There are a lot of children in Popovka now. They flock to the day care centre in new, smart clothes. Thanks to our farm, the villagers have started earning money and Popovka is no longer moribund. You can tell that from the houses. They are newly painted, sheathed in cladding, and almost all have satellite dishes.
Elvira Goryukhina is one of my favourite journalists and has been observing the evolution of Popovka for many years. Here is what she wrote: When you reflect on the phenomenon of Maxim Gorky Ltd, the main thing that strikes you is the wisdom of not destroying what is already there, not destroying village life, which is where large conglomerates often start. In Popovka they did not padlock the old farm office. Without doing away with the existing system, the “newcomers” have put money in the production process and advanced technology. Elvira Nikolaevna is right. In the countryside you can see your investments yielding a new harvest of homes, of smiles on people’s faces. That is what money is really for.
Victor Pelevin has a story, “Friedman’s Space”, in which the intelligence agencies’ special services send money-laden “buckonauts” (by analogy with cosmonauts) beyond the “Shvartsman horizon”, where there is a corridor that alters human psychology. Alas, money remains for the majority the main criterion of both human ability and character, and also of the talent of scoundrels and swindlers.
I was reminded of this when I learned from lawyers that the latest issue of Forbes magazine had my name on its rich list with a valuation of $1.6bn. I was not a little surprised, and considerably more annoyed. That day the American lawyers themselves surprised me a lot. They suddenly became much more attentive, not to say obsequious, and also more eager to give the appearance of being very active.
Forbes magazine was first published in 1917, a momentous year in world history. It very superficially believes that having a fortune is a great boon, and has no inclination towards moral judgement. Its journalists are not interested in where money comes from, and even less in what people spend it on. I still cannot understand how they arrive at their totals. One year my fortune had grown to $3.6bn, and then suddenly disappeared. I wrote a letter to Steve Forbes, who is the chairman and editor-in-chief, asking him to explain their methodology and not to include me in this strange rating in future. How, for example, are you to measure the fortune of an oligarch, whose indebtedness to state-owned banks of the Russian Federation might be double the valuation of the capital of his companies? By what means was Forbes magazine able to include Joaquín “Shorty” Guzmán in its list of billionaires, a Mexican drug lord who has spent his entire life outside the law? This rating is another small cog in the mechanism for transferring that trillion dollars a year out of the pockets of the poor and into the pockets of rich crooks.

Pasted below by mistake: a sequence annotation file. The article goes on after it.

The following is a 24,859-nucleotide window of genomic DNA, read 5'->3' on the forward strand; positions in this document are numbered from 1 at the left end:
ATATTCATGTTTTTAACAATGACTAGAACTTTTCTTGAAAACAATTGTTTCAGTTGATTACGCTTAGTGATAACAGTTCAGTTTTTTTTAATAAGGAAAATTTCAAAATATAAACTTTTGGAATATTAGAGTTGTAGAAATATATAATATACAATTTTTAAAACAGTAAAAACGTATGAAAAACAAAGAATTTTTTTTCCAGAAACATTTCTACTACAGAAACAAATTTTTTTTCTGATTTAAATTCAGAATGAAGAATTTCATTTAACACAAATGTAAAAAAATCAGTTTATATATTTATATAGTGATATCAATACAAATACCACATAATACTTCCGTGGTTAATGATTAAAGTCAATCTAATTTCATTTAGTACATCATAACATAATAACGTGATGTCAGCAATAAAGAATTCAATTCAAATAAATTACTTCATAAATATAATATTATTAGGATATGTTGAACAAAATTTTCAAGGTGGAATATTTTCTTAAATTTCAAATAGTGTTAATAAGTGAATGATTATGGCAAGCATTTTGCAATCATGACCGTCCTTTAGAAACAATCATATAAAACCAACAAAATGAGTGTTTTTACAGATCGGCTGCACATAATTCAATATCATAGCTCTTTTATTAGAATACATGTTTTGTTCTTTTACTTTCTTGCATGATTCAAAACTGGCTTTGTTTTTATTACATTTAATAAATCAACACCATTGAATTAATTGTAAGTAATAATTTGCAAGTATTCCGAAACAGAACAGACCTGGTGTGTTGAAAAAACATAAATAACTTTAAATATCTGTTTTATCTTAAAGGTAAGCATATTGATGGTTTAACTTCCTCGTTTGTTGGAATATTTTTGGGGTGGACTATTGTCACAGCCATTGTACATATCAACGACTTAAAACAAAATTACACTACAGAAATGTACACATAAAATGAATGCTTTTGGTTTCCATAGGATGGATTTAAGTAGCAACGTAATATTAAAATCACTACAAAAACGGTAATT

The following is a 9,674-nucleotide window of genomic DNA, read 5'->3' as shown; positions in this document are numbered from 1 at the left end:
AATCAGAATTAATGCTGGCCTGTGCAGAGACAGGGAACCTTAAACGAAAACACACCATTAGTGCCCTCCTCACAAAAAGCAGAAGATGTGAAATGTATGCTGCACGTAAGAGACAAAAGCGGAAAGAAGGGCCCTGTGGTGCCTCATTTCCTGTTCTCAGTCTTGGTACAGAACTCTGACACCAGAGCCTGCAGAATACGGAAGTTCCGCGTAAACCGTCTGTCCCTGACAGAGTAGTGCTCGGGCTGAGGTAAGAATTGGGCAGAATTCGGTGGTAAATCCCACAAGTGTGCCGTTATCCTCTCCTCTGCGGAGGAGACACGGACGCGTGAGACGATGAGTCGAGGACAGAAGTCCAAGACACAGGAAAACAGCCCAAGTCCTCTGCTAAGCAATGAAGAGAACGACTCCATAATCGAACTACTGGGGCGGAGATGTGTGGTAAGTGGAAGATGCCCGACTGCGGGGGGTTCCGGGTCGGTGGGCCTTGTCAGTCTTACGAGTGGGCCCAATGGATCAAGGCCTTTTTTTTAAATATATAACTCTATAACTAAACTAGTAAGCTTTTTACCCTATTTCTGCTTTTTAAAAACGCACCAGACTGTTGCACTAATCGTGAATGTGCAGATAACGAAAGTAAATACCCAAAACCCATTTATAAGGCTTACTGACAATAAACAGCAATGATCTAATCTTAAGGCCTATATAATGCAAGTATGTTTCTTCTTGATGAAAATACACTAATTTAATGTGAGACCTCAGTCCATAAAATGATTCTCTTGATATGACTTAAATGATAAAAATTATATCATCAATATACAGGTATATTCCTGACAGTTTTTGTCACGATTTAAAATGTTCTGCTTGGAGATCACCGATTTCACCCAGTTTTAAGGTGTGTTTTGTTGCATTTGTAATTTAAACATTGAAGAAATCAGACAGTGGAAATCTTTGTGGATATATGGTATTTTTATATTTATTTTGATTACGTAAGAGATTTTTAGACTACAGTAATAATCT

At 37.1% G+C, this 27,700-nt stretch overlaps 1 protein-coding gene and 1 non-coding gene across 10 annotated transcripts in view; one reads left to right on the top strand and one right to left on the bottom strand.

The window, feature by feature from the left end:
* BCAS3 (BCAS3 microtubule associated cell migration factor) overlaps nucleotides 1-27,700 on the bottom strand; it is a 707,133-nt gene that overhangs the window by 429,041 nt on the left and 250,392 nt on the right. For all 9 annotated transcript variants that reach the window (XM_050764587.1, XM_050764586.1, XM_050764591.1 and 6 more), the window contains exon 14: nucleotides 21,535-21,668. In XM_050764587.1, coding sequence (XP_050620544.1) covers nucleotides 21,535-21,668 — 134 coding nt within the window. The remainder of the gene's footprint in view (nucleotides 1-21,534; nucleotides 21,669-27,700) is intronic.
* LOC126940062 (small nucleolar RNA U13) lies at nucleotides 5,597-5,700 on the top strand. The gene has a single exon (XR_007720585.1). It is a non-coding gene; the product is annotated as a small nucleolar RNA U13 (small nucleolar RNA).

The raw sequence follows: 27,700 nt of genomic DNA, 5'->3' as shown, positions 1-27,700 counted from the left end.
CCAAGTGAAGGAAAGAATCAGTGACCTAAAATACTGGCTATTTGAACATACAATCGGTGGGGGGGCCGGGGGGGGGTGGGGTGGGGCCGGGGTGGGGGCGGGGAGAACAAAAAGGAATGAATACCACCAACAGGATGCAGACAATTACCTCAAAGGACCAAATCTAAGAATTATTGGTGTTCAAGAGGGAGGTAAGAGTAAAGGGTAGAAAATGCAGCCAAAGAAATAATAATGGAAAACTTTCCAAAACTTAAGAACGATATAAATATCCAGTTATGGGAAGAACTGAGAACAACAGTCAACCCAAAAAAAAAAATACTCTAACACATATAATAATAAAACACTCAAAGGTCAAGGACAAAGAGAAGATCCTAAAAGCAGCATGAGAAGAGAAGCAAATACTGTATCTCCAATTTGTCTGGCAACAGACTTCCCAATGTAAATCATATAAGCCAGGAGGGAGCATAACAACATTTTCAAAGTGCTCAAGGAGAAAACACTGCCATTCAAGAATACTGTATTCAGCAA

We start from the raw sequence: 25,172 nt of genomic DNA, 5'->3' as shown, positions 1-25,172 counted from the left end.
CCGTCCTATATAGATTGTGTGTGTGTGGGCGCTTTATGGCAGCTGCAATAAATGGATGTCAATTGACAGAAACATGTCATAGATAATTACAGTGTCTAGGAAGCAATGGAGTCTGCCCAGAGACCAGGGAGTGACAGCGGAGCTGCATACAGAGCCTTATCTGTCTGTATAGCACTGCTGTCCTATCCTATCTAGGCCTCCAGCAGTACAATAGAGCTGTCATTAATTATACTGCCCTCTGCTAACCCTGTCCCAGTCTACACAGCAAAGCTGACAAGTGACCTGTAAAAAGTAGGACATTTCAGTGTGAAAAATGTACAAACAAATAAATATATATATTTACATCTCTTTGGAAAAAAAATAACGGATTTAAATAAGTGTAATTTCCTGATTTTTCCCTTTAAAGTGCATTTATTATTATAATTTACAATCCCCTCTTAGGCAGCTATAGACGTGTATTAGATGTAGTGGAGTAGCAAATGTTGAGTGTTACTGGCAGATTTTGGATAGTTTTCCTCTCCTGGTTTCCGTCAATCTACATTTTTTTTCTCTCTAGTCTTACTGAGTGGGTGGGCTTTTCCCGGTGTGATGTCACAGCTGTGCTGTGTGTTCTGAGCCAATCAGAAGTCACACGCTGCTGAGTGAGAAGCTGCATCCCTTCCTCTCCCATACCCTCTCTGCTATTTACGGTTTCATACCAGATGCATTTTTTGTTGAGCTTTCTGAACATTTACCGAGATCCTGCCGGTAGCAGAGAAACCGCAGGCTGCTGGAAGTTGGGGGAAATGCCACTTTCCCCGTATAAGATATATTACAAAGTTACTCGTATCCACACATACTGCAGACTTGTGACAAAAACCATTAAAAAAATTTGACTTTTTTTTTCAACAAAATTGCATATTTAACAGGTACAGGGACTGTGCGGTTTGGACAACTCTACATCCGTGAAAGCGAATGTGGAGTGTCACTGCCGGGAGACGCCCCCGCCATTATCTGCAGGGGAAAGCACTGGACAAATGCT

I took my leave of the notorious list in 2013-15, when I said goodbye to my business interests. Everything was relatively straightforward: National Reserve Bank had deposits of about a billion dollars of its clients’ money. The bank was attacked by ill-wishers, who had no scruples about their methods. Their techniques have been described in detail above. We needed to return that money to our clients in a hurry. They were not interested in discussing postponements, and you cannot instantly sell shares in Gazprom and Aeroflot, a mortgage portfolio and real estate other than at major discounts. I had to sell assets worth $1.5bn for $1bn. They included a cultural centre near Paris, A-321 planes, a Global VIP jet, an apartment in London, and buildings in Moscow and St Petersburg. However, having repaid our clients their money to the last penny, I retained my reputation. I proved that, if you do business honestly, you can repay all your depositors even in the most acute run on your bank.
Today National Reserve Bank is not a business, it is a showcase. It owes nothing to clients, does not accept prepaid liabilities, does not make loans or buy securities, and it does not take risks. It survives by placing its capital in Savings Bank of Russia on the interbank market. A more solid bank is inconceivable: it can be destroyed only by nuclear war. It stands as a mute reproach to the individuals who have filched $100bn from the 900 Russian banks they deliberately bankrupted since 2006, and who believe that in our country reputation counts for nothing. I will not deny that this very thought did often cross my mind at those times when, since I was young, I was jealously guarding my honour.
Why would I, having spent the same amount not on a yacht but on the world’s biggest potato farm, join in the jubilation of the German shipwrights? I do not like yachts, villas, private jets and similar luxury goods, whose purpose is merely to demonstrate an ostentatious superiority over the ‘suckers’. I protected the most trusting and simple people from the one-armed bandit gambling mafia by dragging a law through the State Duma. I sank €200m in Crimea rather than in the Maldives or the Côte d’Azur, and returned to my bank customers the full $1bn they had entrusted to me. I want to invest in a network of Petrushka cafes, where my compatriots will be able to eat healthy food at an affordable price. This book aims to explain some aspects of my motivation. Do I have allies? Time will tell.